Tips for Tightening Fraud Controls: Leading-Edge Companies Are Expanding Their Codes of Conduct and Asking Audit Committees to Focus on Fraud

By Gips, Michael A. | Security Management, April 2006 | Go to article overview

Tips for Tightening Fraud Controls: Leading-Edge Companies Are Expanding Their Codes of Conduct and Asking Audit Committees to Focus on Fraud


Gips, Michael A., Security Management


EVEN THE MOST stringent antifraud controls are ineffective when top management can override them. And between 60 to 80 percent of all controls are still manual, not automated, and thus more easily overridden, according to a recent KPMG survey.

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Deference to management and reluctance (or inability) on the part of a board of directors or audit committee to look behind the override of internal controls have resulted in huge fraud losses.

Now some top corporations, particularly Fortune 10 companies, have begun to directly charge audit committees to look for and into any management overrides that might introduce false financial information into the corporate ledger, according to Timothy P. Hedley, a partner at KPMG Forensic. That's one of the antifraud trends noticed by Hedley and Lawrence S. Raff, partner in charge of KPMG's 404 Institute, who presented their findings in a recent Webinar.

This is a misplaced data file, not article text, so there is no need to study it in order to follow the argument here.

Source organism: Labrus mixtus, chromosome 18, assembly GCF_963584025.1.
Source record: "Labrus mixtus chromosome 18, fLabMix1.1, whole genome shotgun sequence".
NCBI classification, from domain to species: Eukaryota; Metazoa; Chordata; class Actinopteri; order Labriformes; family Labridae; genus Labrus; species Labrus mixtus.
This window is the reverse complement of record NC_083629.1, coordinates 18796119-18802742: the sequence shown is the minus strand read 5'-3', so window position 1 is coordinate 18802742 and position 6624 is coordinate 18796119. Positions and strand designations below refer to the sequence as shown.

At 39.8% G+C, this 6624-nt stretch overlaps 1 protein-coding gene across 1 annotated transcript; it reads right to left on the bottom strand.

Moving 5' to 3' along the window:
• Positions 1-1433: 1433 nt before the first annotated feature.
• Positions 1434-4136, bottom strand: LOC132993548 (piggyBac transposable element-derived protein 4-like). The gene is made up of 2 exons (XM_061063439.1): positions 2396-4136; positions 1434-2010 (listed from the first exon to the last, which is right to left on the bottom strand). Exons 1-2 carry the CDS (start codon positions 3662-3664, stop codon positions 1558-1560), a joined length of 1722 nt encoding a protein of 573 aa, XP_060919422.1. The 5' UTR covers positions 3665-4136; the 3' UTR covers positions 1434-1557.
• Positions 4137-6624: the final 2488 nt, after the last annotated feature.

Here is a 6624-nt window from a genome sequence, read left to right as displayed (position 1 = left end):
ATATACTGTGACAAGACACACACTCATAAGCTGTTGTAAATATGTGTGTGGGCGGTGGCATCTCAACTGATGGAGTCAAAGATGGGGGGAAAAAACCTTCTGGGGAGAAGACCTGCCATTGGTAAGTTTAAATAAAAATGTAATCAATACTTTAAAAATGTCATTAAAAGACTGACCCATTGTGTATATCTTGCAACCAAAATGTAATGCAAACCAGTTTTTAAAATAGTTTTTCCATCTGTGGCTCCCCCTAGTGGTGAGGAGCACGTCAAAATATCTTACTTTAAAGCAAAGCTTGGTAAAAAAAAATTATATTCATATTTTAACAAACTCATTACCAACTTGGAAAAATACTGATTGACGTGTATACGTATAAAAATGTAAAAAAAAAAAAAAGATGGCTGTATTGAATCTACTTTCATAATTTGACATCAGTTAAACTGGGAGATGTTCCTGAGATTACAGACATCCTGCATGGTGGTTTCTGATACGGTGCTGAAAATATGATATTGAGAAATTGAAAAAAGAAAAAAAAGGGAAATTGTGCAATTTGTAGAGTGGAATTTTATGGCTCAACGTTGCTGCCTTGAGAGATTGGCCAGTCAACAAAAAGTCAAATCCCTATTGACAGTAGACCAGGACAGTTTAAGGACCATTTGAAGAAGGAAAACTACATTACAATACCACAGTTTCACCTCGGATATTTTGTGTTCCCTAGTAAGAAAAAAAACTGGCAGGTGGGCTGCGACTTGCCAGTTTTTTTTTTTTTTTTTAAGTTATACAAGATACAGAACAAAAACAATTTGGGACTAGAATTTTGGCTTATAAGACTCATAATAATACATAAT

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For assistance in identifying such fraud, companies can turn to a recent paper published by the American Institute of Certified Public Accountants (AICPA). It recommends that internal audit committees brush up on their understanding of the company's business, maintain a constant skepticism, brainstorm to identify fraud risks, cultivate a "vigorous" whistleblower program, and adopt other measures.

To allow their audit committees to focus on fraud, some companies are now reassigning their duties to other committees, says Hedley. …

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